Linux admin course needed
April 14, 2008 7:34 AM   Subscribe

I need to get up to speed on running Linux MySQL database servers so I can do a credible job of managing them. What are some resources I can access to do this?

I've applied for a job which would utilize my Mac consulting background. It would be a terrific position except there are some servers to oversee that are Linux boxes running MySQL. From an administrative standpoint, I don't know diddly squat about Linux aside from the usual installing and mucking about. I've got a smattering of command line chops, know TCP/IP and get the general overview.

What resources could I use to get some administrator chops going with Linux and MySQL? I know that real administrative expertise is not something you just do an overnighter and set up shop but there are probably training tools I can use that will help me be effective within a few days or weeks of study.

Any tips appreciated.
posted by diode to Computers & Internet (2 answers total) 1 user marked this as a favorite
As far as training tools goes, I don't have much to offer -- but I will say that you should be comfortable with GRANT syntax, with the my.cnf file, and with mysqldump and mysql command-line commands. Just download a copy of MAMP and drop it on your OSX Mac, and go to town building stuff.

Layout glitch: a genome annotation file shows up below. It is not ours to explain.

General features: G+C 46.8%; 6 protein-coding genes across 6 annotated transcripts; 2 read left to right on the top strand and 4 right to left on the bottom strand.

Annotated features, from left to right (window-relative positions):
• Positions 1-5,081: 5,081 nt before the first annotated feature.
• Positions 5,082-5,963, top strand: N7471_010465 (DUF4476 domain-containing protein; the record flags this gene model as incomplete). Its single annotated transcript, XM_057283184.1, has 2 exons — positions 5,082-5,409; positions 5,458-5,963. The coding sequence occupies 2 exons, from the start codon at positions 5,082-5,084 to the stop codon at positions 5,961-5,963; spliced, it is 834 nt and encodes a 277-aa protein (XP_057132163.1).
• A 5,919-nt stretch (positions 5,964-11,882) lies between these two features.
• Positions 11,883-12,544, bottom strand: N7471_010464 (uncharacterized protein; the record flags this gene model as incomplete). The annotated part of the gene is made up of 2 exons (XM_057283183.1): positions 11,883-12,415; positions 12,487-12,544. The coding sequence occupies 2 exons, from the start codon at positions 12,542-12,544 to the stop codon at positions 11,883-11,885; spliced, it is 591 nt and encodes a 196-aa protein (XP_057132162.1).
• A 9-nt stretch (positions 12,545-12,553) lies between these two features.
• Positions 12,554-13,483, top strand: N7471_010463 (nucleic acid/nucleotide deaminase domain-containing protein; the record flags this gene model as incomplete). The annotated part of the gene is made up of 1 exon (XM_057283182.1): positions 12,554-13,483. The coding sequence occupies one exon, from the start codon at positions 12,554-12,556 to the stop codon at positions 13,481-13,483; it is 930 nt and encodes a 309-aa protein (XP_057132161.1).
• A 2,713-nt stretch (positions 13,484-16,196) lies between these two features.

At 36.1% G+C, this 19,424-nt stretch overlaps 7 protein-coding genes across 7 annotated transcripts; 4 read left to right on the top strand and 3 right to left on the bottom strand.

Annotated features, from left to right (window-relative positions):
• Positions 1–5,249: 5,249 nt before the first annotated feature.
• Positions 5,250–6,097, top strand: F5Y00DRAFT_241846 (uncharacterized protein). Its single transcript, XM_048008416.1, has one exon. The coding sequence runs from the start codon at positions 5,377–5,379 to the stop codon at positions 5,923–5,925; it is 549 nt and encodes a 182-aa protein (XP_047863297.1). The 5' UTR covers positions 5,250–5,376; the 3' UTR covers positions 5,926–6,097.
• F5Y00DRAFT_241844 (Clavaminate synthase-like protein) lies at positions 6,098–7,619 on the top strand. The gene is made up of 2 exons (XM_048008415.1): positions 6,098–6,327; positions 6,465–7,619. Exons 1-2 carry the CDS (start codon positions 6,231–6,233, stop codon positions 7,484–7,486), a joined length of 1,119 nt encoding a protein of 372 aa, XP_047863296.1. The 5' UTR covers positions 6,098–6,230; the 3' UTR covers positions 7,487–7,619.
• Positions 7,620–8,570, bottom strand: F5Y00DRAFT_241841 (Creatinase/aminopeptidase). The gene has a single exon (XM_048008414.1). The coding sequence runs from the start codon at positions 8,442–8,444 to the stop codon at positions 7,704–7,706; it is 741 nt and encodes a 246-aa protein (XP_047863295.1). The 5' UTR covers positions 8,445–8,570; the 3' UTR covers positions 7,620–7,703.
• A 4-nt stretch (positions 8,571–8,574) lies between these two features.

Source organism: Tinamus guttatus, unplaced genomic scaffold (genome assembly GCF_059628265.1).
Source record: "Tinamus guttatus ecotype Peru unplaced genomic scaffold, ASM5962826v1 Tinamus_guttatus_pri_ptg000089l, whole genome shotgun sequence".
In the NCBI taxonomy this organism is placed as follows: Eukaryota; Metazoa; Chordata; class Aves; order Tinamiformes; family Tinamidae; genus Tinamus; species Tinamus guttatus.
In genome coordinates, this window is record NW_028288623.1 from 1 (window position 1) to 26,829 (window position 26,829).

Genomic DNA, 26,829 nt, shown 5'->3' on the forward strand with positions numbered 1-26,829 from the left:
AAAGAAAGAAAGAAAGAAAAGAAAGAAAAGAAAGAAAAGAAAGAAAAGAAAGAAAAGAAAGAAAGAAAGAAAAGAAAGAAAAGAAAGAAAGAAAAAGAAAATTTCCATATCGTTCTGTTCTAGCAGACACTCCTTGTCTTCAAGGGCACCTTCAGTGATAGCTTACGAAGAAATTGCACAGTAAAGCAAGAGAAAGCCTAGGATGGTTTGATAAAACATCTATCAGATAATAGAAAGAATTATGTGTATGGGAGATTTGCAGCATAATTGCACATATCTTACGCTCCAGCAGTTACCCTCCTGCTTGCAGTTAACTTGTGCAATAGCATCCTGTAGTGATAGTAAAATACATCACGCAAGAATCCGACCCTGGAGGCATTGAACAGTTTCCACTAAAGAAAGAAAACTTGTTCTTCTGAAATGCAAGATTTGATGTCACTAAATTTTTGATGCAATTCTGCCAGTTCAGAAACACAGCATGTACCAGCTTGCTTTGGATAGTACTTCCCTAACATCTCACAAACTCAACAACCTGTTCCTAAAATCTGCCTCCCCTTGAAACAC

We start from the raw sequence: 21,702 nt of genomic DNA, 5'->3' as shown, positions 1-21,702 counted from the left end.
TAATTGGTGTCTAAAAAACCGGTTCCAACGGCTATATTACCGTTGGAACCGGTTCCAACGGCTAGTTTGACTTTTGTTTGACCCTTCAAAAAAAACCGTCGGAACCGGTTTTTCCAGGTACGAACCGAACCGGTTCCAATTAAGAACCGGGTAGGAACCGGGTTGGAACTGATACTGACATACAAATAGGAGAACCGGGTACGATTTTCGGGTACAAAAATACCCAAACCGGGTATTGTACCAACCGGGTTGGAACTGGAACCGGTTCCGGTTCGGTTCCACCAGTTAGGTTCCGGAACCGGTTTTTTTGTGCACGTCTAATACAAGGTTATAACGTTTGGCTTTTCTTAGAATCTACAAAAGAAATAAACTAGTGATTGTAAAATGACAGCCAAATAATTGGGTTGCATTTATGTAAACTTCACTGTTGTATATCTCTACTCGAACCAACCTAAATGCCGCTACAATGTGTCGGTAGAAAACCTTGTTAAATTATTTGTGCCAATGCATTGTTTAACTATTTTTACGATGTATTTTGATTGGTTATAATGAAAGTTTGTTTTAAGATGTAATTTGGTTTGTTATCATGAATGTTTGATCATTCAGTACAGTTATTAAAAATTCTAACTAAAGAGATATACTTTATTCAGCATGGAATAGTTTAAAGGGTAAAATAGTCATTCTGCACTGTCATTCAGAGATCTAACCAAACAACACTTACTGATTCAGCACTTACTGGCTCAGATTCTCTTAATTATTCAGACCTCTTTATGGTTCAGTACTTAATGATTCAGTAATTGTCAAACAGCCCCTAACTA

MySQL's pretty easy in that it mostly runs itself, there's just a lot you can change if you run into performance bottlenecks. That stuff's hard to teach or learn without having run into performance problems before because you need to know how to recognize the problems.
posted by SpecialK at 9:17 AM on April 14, 2008

Which distro of Linux? There are various admin guides available for the popular distros, e.g. RedHat, Ubuntu, SuSe. Just make sure the book is geared to Linux Server; there are tons of books now for various Linux desktop flavors, which in their zeal to be 'user-friendly' often go out of their way to avoid mentioning the command line. Useless.

Once you know what distro the're using, install it (using BootCamp, Parallels, VMWare, or a VPS host like and just muck around as much as possible. Give yourself specific tasks like configuring the firewall to reject all traffic except http and ssh, updating mysql to the latest release, setting up working web and IMAP servers, configuring SpamAssassin to whitelist all of the company's internal mail and from their known clients, etc. Getting these things done will require other requisite skills like compiling from source or installing packages, so you'll find out quickly where you need to study more closely.

If you want a good all-around challenge, make yourself go from clean OS install to working deployment of a simple Rails app that makes at least one functioning MySQL query. There's a lot of admin skills implicated in getting that running.

The thing is, while you can cram to learn enough basics to get by, that risks having a dangerously shallow understanding of security. If you're going to be responsible for administrating someone's server, please be clear with them about what your capabilities are. Every server is a rathole of opportunities to accidentally create vulnerabilities.
posted by nakedcodemonkey at 11:22 AM on April 14, 2008

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